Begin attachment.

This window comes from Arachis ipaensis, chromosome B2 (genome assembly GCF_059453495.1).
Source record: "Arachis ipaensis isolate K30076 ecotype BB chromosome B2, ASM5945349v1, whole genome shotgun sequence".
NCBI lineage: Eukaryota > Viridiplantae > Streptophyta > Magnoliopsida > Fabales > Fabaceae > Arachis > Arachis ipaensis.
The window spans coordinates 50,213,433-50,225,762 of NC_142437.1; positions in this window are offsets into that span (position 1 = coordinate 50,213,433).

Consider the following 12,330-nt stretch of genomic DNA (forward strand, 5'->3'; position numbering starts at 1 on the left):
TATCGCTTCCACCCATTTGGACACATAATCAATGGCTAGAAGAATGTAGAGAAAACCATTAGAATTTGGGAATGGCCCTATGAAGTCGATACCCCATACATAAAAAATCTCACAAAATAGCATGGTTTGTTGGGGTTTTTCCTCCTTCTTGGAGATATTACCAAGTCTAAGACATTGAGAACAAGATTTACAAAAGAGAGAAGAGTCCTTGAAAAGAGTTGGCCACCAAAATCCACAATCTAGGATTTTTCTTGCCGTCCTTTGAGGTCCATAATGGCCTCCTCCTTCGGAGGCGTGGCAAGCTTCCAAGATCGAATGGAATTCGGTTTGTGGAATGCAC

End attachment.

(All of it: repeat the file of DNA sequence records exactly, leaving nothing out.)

This window comes from Arachis ipaensis, chromosome B2 (genome assembly GCF_059453495.1).
Source record: "Arachis ipaensis isolate K30076 ecotype BB chromosome B2, ASM5945349v1, whole genome shotgun sequence".
NCBI lineage: Eukaryota > Viridiplantae > Streptophyta > Magnoliopsida > Fabales > Fabaceae > Arachis > Arachis ipaensis.
The window spans coordinates 50,213,433-50,225,762 of NC_142437.1; positions in this window are offsets into that span (position 1 = coordinate 50,213,433).

Consider the following 12,330-nt stretch of genomic DNA (forward strand, 5'->3'; position numbering starts at 1 on the left):
TATCGCTTCCACCCATTTGGACACATAATCAATGGCTAGAAGAATGTAGAGAAAACCATTAGAATTTGGGAATGGCCCTATGAAGTCGATACCCCATACATAAAAAATCTCACAAAATAGCATGGTTTGTTGGGGTTTTTCCTCCTTCTTGGAGATATTACCAAGTCTAAGACATTGAGAACAAGATTTACAAAAGAGAGAAGAGTCCTTGAAAAGAGTTGGCCACCAAAATCCACAATCTAGGATTTTTCTTGCCGTCCTTTGAGGTCCATAATGGCCTCCTCCTTCGGAGGCGTGGCAAGCTTCCAAGATCGAATGGAATTCGGTTTGTGGAATGCAC